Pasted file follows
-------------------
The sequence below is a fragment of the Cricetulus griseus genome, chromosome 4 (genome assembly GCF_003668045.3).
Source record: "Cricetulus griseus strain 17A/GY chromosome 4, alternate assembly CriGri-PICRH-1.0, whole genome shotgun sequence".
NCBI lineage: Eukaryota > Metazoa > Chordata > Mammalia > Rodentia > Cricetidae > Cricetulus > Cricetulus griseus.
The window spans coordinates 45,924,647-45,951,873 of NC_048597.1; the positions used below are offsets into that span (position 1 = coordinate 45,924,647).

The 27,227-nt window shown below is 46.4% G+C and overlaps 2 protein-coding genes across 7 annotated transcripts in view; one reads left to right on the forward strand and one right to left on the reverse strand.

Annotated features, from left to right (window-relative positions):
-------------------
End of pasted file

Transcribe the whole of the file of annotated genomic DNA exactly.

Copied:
The sequence below is a fragment of the Cricetulus griseus genome, chromosome 4 (genome assembly GCF_003668045.3).
Source record: "Cricetulus griseus strain 17A/GY chromosome 4, alternate assembly CriGri-PICRH-1.0, whole genome shotgun sequence".
NCBI lineage: Eukaryota > Metazoa > Chordata > Mammalia > Rodentia > Cricetidae > Cricetulus > Cricetulus griseus.
The window spans coordinates 45,924,647-45,951,873 of NC_048597.1; the positions used below are offsets into that span (position 1 = coordinate 45,924,647).

The 27,227-nt window shown below is 46.4% G+C and overlaps 2 protein-coding genes across 7 annotated transcripts in view; one reads left to right on the forward strand and one right to left on the reverse strand.

Annotated features, from left to right (window-relative positions):